There is the flip side: I heard independently from an anesthesiologist and surgeon about a situation where their prior trusting relationship was clearly an enabler for success. A needle with a pop-off suture had separated prematurely. The surgeons, unable to locate the needle, were fixated deep in the wound seeking to find it. The anesthesiologist, watching the struggle, waited for an appropriate moment to suggest a brief regrouping and consideration of options. That led to the use of fluoroscopy to find the needle. I’ve heard of situations as well where a surgeon gave his or her anesthesia colleague a heads-up the day before, or earlier, about a patient issue with anesthesia-related implications that averted a patient safety issue. I suspect that most anesthesiologists reading this have had similar experiences. Indeed, some of you are fortunate enough to have regular experiences of this latter type rather than the former. Every patient should be so lucky.

If what I’m describing rings true for you, what can be done to make this dyad function more routinely effective? I’m not aware of empirical evidence to guide suggestions, but there are some general principles about relationship-building that can apply. I’ve suggested in the article a few things that are practical; yet, taking the first step isn’t easy. In most relationships needing improvement, each party needs to “buy in.” You might think, “it’s not mostly my fault; it’s the surgeons who need to behave better.” I’m not judging who is more at fault when things aren’t going well. But I can say for sure that nothing will get better if at least one person doesn’t try to start a constructive dialogue.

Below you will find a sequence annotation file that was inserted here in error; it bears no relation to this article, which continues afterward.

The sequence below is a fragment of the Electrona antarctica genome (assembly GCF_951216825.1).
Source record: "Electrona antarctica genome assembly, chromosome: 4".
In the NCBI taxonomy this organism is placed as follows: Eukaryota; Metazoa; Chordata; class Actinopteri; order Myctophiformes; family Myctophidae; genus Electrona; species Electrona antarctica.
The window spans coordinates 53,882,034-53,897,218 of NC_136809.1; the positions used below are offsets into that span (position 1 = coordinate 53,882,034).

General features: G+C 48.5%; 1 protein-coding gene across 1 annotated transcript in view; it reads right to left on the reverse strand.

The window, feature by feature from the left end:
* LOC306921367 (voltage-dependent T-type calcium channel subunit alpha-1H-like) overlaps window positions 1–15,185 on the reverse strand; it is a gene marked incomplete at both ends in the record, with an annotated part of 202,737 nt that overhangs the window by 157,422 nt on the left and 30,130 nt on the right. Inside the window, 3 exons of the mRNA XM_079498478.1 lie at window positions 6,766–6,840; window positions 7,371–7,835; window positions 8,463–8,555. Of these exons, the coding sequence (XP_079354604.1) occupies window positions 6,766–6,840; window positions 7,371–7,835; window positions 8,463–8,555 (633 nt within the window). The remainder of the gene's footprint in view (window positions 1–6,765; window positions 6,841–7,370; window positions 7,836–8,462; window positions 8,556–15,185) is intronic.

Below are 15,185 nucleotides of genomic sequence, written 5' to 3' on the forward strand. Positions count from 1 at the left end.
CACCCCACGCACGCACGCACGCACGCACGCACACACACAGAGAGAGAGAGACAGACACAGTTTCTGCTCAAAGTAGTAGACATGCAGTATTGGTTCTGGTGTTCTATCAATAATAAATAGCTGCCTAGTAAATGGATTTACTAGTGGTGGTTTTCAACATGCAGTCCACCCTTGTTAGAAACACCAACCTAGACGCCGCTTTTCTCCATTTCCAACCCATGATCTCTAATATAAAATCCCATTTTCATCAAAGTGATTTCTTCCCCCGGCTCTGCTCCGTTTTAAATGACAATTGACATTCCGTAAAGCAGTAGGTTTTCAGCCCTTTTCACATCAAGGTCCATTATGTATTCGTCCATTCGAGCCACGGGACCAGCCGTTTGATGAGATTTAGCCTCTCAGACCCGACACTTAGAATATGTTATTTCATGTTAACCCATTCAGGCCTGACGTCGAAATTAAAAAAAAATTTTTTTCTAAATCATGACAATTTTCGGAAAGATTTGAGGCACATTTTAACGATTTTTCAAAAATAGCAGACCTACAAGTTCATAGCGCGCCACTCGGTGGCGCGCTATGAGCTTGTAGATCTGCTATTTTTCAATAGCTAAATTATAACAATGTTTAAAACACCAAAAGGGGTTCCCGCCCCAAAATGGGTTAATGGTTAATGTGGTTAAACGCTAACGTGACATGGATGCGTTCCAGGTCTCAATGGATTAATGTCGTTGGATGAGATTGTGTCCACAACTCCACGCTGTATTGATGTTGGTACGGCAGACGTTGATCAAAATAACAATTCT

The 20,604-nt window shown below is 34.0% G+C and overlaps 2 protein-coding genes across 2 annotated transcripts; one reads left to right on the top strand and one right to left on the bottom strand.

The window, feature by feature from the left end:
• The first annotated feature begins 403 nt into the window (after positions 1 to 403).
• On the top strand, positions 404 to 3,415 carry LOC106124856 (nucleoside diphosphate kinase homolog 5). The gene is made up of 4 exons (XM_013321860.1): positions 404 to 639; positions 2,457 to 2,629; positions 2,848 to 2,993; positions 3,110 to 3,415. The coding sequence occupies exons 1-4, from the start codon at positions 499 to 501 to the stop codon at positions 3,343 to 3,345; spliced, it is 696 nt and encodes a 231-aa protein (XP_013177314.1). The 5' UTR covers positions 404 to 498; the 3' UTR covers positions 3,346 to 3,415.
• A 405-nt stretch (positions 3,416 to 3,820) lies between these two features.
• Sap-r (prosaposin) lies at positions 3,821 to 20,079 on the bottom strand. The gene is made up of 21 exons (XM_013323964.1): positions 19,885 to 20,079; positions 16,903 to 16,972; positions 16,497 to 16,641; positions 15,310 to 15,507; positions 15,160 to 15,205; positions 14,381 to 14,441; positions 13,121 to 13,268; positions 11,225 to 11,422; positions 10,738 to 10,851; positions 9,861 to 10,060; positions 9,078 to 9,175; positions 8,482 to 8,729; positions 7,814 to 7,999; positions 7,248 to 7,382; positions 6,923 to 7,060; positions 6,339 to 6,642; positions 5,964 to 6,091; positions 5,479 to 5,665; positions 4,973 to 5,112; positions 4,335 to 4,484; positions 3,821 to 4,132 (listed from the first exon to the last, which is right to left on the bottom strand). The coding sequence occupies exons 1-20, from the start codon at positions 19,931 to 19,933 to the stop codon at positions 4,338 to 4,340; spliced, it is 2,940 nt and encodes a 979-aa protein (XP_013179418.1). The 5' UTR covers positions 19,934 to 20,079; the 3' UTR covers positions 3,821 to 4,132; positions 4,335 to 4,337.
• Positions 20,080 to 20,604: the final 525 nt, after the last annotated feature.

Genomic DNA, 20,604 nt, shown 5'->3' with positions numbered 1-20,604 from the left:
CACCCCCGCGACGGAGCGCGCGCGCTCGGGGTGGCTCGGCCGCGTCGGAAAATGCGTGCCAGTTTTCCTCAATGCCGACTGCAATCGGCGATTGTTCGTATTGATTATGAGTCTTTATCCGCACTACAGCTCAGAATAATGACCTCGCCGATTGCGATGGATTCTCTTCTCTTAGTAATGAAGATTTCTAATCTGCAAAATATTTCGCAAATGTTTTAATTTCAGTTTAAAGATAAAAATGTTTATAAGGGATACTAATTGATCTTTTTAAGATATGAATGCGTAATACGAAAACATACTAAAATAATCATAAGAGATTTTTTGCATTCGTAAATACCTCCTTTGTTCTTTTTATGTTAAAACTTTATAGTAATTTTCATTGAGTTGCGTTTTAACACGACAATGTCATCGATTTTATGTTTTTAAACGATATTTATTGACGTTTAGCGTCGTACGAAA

Here’s some suggestions, any one of which you could consider trying (I didn’t make these all up. Many of your colleagues already do some of these. You can think of your own too):

  1. Take a surgeon to lunch or dinner. (this is an especially productive thing to do when a new surgeon joins your hospital)
  2. Form a focus group to discuss one of the articles in the references. Listen more than you talk. Seek to understand why behaviors you observe may come from different sources than you imagine.*
  3. Work together on common issues, e.g., lowering the risk of surgical infection, which anesthesia professionals might contribute to; implement emergency manuals together.
  4. Assume the best intentions, as in the “basic assumption”7 now widely taught in simulation and modified for this application as: “my surgical colleagues are intelligent, doing things in the best interest of their patients, and trying to improve.” It’s not always so, but it mostly is.
  5. When someone does something that makes you think “WTF,” the “F” should stand for “frame.”8 Instead of attributing a negative stereotype, be curious, seek to find out what the rationale behind the action is. You are likely to learn something new; even if what the person is doing isn’t optimal or right, it’s usually for a good reason. If there’s not a good reason, you’ll have an easier time getting them to see things differently versus just assuming they are irrational.